California Nixes More Rent Control, For Now

by Chris on January 15, 2018

California lawmakers this week killed a pending proposal that would have allowed more cities there to expand rent control policies.

After hearing testimony from landlords, including the California Apartment Association which offered rigorous opposition to the measure, the bill to expand rent control was denied by a 3-2 committee vote. A statement released by CAA indicates that more than 400 landlords spoke out about the contentious issue at the committee hearing, outnumbering the 300 tenant advocates who appeared.

According to the CAA, the committee vote will suspend any further action in the current legislative session. However, tenant advocates, including ACCE Action, now are actively campaigning to bring the issue to a statewide voter initiative. On average, renters comprise over 35% of the population.

Current law, referred to as the Costa-Hawkins Act, prohibits local governments from enacting rent control on units built after 1995, along with single-family homes and privately-owned condos and townhomes. This law also requires all rent control ordinances to allow the rental property owner to increase the rent to market rate after a tenant moves out. Sixteen California cities currently have some form of rent control, including L.A. and San Francisco.

The CAA argued that allowing rent control to spread to other cities within California would scare investors away from rental properties and reduce the number of apartment construction projects, which would only serve to exacerbate the affordable housing shortage.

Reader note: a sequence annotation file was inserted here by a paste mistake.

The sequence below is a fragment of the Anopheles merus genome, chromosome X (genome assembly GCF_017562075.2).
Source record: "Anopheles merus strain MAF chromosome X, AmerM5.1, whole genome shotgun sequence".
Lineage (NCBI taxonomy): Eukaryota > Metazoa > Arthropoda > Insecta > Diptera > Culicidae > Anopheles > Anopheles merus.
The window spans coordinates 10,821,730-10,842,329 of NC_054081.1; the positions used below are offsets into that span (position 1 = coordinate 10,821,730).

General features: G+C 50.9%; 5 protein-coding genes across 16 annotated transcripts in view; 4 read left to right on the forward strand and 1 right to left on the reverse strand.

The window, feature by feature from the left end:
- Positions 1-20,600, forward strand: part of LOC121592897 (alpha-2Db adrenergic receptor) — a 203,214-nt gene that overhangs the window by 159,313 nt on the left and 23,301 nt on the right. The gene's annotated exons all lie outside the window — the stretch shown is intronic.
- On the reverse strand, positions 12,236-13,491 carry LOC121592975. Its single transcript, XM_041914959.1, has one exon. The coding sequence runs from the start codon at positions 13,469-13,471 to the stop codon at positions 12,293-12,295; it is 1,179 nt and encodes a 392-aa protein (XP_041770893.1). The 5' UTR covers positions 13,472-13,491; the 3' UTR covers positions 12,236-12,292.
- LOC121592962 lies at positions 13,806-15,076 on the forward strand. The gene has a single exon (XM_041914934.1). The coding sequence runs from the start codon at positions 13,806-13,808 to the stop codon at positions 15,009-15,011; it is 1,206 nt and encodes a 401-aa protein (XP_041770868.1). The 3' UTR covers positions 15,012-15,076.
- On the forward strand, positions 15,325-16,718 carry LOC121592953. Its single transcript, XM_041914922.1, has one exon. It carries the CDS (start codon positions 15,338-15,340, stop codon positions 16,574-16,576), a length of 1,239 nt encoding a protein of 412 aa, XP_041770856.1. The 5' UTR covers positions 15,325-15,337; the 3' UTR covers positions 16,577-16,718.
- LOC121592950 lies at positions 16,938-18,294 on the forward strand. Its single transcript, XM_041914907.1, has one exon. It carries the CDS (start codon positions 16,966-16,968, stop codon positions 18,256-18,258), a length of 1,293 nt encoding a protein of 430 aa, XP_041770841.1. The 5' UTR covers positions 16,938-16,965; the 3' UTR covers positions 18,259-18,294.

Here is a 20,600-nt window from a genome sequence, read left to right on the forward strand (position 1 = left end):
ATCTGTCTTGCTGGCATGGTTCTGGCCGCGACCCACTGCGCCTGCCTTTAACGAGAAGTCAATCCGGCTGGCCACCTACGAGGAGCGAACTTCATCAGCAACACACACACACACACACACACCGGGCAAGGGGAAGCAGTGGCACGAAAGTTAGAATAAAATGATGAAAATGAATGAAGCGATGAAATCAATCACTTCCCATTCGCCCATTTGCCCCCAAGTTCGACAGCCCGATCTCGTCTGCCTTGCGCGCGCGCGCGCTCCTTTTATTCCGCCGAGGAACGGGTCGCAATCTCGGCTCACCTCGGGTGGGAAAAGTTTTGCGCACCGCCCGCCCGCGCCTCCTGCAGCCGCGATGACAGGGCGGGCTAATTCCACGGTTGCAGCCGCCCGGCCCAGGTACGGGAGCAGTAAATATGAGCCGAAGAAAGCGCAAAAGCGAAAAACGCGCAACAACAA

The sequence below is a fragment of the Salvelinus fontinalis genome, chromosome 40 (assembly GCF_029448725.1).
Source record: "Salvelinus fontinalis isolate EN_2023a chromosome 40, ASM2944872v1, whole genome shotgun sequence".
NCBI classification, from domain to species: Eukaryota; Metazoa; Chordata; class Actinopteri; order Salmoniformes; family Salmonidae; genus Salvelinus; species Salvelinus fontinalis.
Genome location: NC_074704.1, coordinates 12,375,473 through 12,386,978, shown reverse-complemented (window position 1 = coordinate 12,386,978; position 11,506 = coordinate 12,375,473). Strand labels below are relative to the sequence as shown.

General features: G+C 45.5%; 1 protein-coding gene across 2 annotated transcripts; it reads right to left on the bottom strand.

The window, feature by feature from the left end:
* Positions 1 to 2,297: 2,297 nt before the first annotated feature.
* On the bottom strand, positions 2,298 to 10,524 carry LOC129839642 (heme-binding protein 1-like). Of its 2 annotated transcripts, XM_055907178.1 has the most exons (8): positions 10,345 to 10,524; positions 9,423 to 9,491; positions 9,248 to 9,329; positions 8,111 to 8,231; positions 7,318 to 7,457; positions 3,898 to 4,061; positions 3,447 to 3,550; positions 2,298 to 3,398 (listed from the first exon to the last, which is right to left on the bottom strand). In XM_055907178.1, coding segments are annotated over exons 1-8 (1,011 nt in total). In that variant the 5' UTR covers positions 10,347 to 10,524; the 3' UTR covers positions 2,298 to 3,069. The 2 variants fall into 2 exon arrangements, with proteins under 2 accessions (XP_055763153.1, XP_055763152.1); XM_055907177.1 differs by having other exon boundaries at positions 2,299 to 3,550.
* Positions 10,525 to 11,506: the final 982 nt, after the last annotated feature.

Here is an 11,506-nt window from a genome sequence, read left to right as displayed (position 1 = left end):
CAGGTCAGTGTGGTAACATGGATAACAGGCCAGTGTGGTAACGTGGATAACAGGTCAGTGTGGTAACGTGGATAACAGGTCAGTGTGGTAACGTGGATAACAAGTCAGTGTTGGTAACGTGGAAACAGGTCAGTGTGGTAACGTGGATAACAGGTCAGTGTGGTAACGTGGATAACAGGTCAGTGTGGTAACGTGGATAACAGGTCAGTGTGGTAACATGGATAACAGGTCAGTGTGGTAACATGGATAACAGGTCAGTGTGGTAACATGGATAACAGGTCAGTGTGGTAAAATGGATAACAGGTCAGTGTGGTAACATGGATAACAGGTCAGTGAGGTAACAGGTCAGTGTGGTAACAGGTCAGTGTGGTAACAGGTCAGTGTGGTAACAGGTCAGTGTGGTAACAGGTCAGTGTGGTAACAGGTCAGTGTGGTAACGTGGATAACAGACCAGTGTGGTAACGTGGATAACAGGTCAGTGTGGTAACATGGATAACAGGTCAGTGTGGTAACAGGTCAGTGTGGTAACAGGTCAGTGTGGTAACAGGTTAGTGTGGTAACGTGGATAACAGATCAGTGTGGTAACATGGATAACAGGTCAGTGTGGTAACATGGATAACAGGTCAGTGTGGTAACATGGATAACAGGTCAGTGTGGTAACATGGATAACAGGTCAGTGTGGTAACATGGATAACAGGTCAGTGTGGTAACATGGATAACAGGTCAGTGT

Tenants, on the other hand, insist that limiting rent increases — and forcing landlords to cut profit margins — is the only way to keep housing affordable.

This post is provided by Tenant Verification Service, Inc., helping landlords reduce the risks of renting with fraud prevention tools that include Tenant Screening, Tenant Background Checks, (U.S. and Canada), as well as Criminal Background Checks, and Eviction Reports (U.S. only).

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Disclaimer: The information provided in this post is not intended to be construed as legal advice, nor should it be considered a substitute for obtaining individual legal counsel or consulting your local, state, federal or provincial tenancy laws.

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